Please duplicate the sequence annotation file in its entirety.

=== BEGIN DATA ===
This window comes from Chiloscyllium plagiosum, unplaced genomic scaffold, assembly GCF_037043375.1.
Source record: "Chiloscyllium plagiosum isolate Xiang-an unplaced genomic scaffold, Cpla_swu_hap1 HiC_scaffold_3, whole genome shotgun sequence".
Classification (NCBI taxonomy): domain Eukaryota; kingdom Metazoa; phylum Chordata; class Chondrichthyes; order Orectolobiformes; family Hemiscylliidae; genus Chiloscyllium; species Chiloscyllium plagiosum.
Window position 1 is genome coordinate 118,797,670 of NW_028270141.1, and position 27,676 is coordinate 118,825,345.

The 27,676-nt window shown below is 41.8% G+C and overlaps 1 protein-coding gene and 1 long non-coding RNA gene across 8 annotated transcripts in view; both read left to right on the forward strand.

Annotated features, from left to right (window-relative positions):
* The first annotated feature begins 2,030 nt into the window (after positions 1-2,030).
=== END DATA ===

This window comes from Chiloscyllium plagiosum, unplaced genomic scaffold, assembly GCF_037043375.1.
Source record: "Chiloscyllium plagiosum isolate Xiang-an unplaced genomic scaffold, Cpla_swu_hap1 HiC_scaffold_3, whole genome shotgun sequence".
Classification (NCBI taxonomy): domain Eukaryota; kingdom Metazoa; phylum Chordata; class Chondrichthyes; order Orectolobiformes; family Hemiscylliidae; genus Chiloscyllium; species Chiloscyllium plagiosum.
Window position 1 is genome coordinate 118,797,670 of NW_028270141.1, and position 27,676 is coordinate 118,825,345.

The 27,676-nt window shown below is 41.8% G+C and overlaps 1 protein-coding gene and 1 long non-coding RNA gene across 8 annotated transcripts in view; both read left to right on the forward strand.

Annotated features, from left to right (window-relative positions):
* The first annotated feature begins 2,030 nt into the window (after positions 1-2,030).